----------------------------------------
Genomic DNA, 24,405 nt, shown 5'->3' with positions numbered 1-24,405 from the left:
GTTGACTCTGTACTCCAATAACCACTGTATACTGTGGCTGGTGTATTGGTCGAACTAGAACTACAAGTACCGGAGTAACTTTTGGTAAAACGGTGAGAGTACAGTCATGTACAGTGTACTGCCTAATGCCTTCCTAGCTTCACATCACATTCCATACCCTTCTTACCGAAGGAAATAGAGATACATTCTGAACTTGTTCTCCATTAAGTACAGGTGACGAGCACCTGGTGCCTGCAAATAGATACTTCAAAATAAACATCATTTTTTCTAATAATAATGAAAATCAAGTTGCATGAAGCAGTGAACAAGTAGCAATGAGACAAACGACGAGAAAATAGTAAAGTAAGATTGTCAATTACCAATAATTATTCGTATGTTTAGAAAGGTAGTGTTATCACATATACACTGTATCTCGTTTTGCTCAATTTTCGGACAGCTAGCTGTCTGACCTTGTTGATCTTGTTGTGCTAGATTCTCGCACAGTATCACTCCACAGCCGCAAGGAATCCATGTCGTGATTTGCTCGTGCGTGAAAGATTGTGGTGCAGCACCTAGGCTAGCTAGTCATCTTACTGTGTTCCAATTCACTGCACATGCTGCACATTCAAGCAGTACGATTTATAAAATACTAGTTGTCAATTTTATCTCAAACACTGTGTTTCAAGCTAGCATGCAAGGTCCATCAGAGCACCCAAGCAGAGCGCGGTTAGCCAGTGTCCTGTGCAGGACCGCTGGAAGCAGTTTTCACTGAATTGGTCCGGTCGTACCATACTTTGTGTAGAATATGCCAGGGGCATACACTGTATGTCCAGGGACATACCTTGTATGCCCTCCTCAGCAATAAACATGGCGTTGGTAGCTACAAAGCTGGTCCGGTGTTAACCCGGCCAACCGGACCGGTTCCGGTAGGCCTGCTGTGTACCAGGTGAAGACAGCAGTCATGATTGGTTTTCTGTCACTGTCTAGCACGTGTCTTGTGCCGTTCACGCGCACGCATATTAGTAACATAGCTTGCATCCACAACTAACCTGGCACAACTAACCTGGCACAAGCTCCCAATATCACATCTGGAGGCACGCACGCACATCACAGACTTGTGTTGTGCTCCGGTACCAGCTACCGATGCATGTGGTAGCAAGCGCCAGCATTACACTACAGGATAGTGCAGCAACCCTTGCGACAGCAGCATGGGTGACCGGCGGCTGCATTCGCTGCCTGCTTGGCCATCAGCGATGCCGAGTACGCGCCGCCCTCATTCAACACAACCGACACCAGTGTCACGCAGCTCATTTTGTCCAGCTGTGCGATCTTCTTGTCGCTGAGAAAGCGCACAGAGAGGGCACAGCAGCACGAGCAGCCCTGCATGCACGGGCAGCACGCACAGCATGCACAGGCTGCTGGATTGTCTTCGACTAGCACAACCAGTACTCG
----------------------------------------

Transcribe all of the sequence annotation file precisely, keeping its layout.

Genomic DNA, 24,405 nt, shown 5'->3' with positions numbered 1-24,405 from the left:
GTTGACTCTGTACTCCAATAACCACTGTATACTGTGGCTGGTGTATTGGTCGAACTAGAACTACAAGTACCGGAGTAACTTTTGGTAAAACGGTGAGAGTACAGTCATGTACAGTGTACTGCCTAATGCCTTCCTAGCTTCACATCACATTCCATACCCTTCTTACCGAAGGAAATAGAGATACATTCTGAACTTGTTCTCCATTAAGTACAGGTGACGAGCACCTGGTGCCTGCAAATAGATACTTCAAAATAAACATCATTTTTTCTAATAATAATGAAAATCAAGTTGCATGAAGCAGTGAACAAGTAGCAATGAGACAAACGACGAGAAAATAGTAAAGTAAGATTGTCAATTACCAATAATTATTCGTATGTTTAGAAAGGTAGTGTTATCACATATACACTGTATCTCGTTTTGCTCAATTTTCGGACAGCTAGCTGTCTGACCTTGTTGATCTTGTTGTGCTAGATTCTCGCACAGTATCACTCCACAGCCGCAAGGAATCCATGTCGTGATTTGCTCGTGCGTGAAAGATTGTGGTGCAGCACCTAGGCTAGCTAGTCATCTTACTGTGTTCCAATTCACTGCACATGCTGCACATTCAAGCAGTACGATTTATAAAATACTAGTTGTCAATTTTATCTCAAACACTGTGTTTCAAGCTAGCATGCAAGGTCCATCAGAGCACCCAAGCAGAGCGCGGTTAGCCAGTGTCCTGTGCAGGACCGCTGGAAGCAGTTTTCACTGAATTGGTCCGGTCGTACCATACTTTGTGTAGAATATGCCAGGGGCATACACTGTATGTCCAGGGACATACCTTGTATGCCCTCCTCAGCAATAAACATGGCGTTGGTAGCTACAAAGCTGGTCCGGTGTTAACCCGGCCAACCGGACCGGTTCCGGTAGGCCTGCTGTGTACCAGGTGAAGACAGCAGTCATGATTGGTTTTCTGTCACTGTCTAGCACGTGTCTTGTGCCGTTCACGCGCACGCATATTAGTAACATAGCTTGCATCCACAACTAACCTGGCACAACTAACCTGGCACAAGCTCCCAATATCACATCTGGAGGCACGCACGCACATCACAGACTTGTGTTGTGCTCCGGTACCAGCTACCGATGCATGTGGTAGCAAGCGCCAGCATTACACTACAGGATAGTGCAGCAACCCTTGCGACAGCAGCATGGGTGACCGGCGGCTGCATTCGCTGCCTGCTTGGCCATCAGCGATGCCGAGTACGCGCCGCCCTCATTCAACACAACCGACACCAGTGTCACGCAGCTCATTTTGTCCAGCTGTGCGATCTTCTTGTCGCTGAGAAAGCGCACAGAGAGGGCACAGCAGCACGAGCAGCCCTGCATGCACGGGCAGCACGCACAGCATGCACAGGCTGCTGGATTGTCTTCGACTAGCACAACCAGTACTCG